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Tuna Pasta With Labneh Recipe

Pretend It's Friday Every Weeknight With This Pasta Recipe

After a long day, we all crave some savory, filling food fast, and this recipe from In the Kitchen by Simmone Logue ($20) provides all of that in less than a half hour. You can probably find all of the ingredients already in your pantry, meaning you won't have to spend your hard-earned cash at your local takeout spot.

Friday Night Tuna Pasta

From In the Kitchen by Simmone Logue


Here we are, at one of my all-time favorite dishes. All the Logue family cooks this one. We affectionately call it our "Friday Night" tuna pasta, even though we also eat it on Monday nights, Tuesday nights, Sunday nights, and even Saturdays! It gained its "Friday Night" nickname as it's always been our go-to meal when we arrive home late after a huge week at work and play. It's the easiest dish on the planet, and one of the quickest and tastiest too - and all the ingredients can be found in the pantry. It's a real keeper.

Tuna Pasta With Labneh Recipe


  1. Labneh:
    1 kilogram (2 pounds 4 ounces) creamy Greek-style yogurt
    1 teaspoon fine salt
    6 fresh thyme sprigs, leaves picked
    4 garlic cloves, peeled and cut into quarters
    2 red bird’s eye chillies, halved lengthways, seeds intact
    1 teaspoon black peppercorns
    Virgin olive oil, for covering the labneh
  1. Tuna Pasta:
    500 grams (1 pound, 2 ounces) packet of spaghetti
    3 tablespoons olive oil, plus extra for drizzling (optional)
    1 brown onion, finely chopped
    1 garlic clove, crushed
    2 fresh bay leaves
    400 grams (14 ounces) tin chopped tomatoes
    45 grams (1 1/2 ounces / 1/4 cup) black or green olives
    1 tablespoon baby salted capers, rinsed
    1 teaspoon sugar
    1/2 teaspoon sea salt
    425 grams (15 ounces) tin good-quality tuna with chilli
    10 basil leaves
    2 tablespoons chopped flat-leaf (Italian) parsley
    Zest of 1 lemon, plus extra to garnish
    Juice of 1/2 lemon
    Labneh to serve (optional)


For the Labneh:

  1. Lay a piece of muslin (cheesecloth) in a medium-size bowl.
  • (Alternatively, you could use two large clean sheets of open-weave cloth, laying the top cloth so the weave is sitting at right angles to the weave in the bottom cloth.)
  • In a separate bowl, mix together the yoghurt and salt, then tip into the muslin-lined bowl. Gather up the sides of muslin and tie together with a piece of kitchen string. (It's good to have a friend to help at this point — one to gather and hold, and the other to tie the string.)
  • Place the cloth-wrapped yoghurt in a sieve, then set the sieve over the bowl, so that the whey (the watery liquid component of the yoghurt) will drain down into the bowl. Now put the whole thing in the fridge and forget about it for a while. What you are doing is making is yoghurt cheese, and the longer you leave it to drain, the firmer your cheese will become. I like to leave it for 2 days.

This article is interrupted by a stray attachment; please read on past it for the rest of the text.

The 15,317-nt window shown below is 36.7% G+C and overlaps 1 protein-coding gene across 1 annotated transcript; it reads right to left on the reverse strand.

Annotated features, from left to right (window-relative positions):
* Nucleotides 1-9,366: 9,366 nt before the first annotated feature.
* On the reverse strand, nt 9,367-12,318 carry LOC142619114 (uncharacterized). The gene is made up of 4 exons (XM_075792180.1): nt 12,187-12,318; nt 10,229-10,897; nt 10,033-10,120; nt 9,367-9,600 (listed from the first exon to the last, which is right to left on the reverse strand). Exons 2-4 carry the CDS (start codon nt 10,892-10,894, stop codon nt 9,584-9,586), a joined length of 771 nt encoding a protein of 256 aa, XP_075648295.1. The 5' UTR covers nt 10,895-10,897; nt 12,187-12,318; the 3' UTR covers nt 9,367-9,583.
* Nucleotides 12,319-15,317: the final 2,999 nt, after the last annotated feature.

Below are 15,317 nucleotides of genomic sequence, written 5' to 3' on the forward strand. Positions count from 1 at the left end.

• After 2 days, discard the whey that has accumulated in the bowl.
  • When you peel away the cloth, you should find that the curd has turned into a soft, creamy cheese. With clean hands, roll the cheese into balls a bit larger than a walnut. Place them back in the bowl, or in a large sterilised glass preserving jar. Add the thyme, garlic, chilli and peppercorns, then cover the labneh with a good layer of olive oil.
  • Store in the fridge; the labneh will keep for up to 1 month. Always use a sterilised spoon to retrieve the labneh, and make sure the cheese is always submerged under the oil.
  • For the Tuna Pasta:

    1. Heat 2 tablespoons of the olive oil in a large heavy-based frying pan or saucepan. Sauté the onion, garlic, and bay leaves over medium-high heat for 5 minutes, or until softened and fragrant. Stir in the tomatoes, olives, capers, sugar, and salt. Cook over low heat for 10 minutes.
    2. Turn the heat off, then add the tuna, basil, and parsley. Gently break up the tuna; I like to leave it quite chunky, mixing it through the sauce when the heat is off so the tuna doesn't dry out; it should just warm through with the residual heat of the sauce. Add a good grind of black pepper, the lemon zest, and lemon juice, then check the seasoning.
    3. Meanwhile, cook the spaghetti according to the packet instructions, until al dente. Drain and toss the remaining tablespoon of olive oil through. While the spaghetti is still hot, add it to the sauce and fold through.
    4. Transfer to warm shallow bowls and sprinkle with extra lemon zest.
    5. Serve with a dollop of labneh on top if you have it on hand and an extra drizzle of olive oil if desired.
    c/o Murdoch Books, an imprint of The Quarto Group
    Image Source: Ben Dearnly
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